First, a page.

Dayton, Ohio, General Motors Strike (1996)
On March 5, 1996, three thousand workers, members of the United Auto Workers, went on strike at two General Motors (GM) parts plants in Dayton, Ohio, causing GM production facilities across the United States to close.
The striking workers opposed General Motors' practice of contracting work out to non-GM plants, a violation of the GM workers' contract. They also hoped to gain job security, as GM had been closing plants throughout the 1990s.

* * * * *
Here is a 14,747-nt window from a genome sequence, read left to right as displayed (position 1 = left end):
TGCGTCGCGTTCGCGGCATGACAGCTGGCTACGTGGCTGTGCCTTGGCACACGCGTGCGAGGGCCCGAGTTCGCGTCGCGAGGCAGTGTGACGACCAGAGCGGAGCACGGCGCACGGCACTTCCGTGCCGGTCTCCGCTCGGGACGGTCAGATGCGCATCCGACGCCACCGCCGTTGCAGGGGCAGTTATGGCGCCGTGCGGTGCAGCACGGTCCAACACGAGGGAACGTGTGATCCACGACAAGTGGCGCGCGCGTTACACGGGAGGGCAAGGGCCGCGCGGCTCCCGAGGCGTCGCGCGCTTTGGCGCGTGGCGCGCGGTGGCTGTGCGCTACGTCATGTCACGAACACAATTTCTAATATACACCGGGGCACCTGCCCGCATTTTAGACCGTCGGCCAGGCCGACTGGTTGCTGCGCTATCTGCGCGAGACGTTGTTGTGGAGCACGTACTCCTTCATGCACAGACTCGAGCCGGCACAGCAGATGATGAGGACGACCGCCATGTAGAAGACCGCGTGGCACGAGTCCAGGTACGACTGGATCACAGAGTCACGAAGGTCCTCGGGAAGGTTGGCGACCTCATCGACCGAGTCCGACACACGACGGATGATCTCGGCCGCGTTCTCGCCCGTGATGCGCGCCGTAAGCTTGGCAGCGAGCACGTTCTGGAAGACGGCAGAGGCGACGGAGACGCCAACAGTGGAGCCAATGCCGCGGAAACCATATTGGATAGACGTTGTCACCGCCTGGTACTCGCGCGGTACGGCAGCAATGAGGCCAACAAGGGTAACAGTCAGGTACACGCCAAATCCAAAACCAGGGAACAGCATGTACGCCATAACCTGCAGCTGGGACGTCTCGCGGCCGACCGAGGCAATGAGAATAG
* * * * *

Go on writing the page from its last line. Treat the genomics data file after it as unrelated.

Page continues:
Due to a lack of parts, GM plants across the United States shut down. By the end of the strike's first week, nearly seventy-five thousand GM workers were idle. The company was losing nearly fifty million dollars per day due to all of the plant closures. The strike ended on March 22, 1996, when the workers and GM reached an agreement, which included the two Dayton plants not facing closure in the near future. The strike symbolized growing attempts by automakers to cut costs and the fears of workers that their jobs were in jeopardy because of these cuts.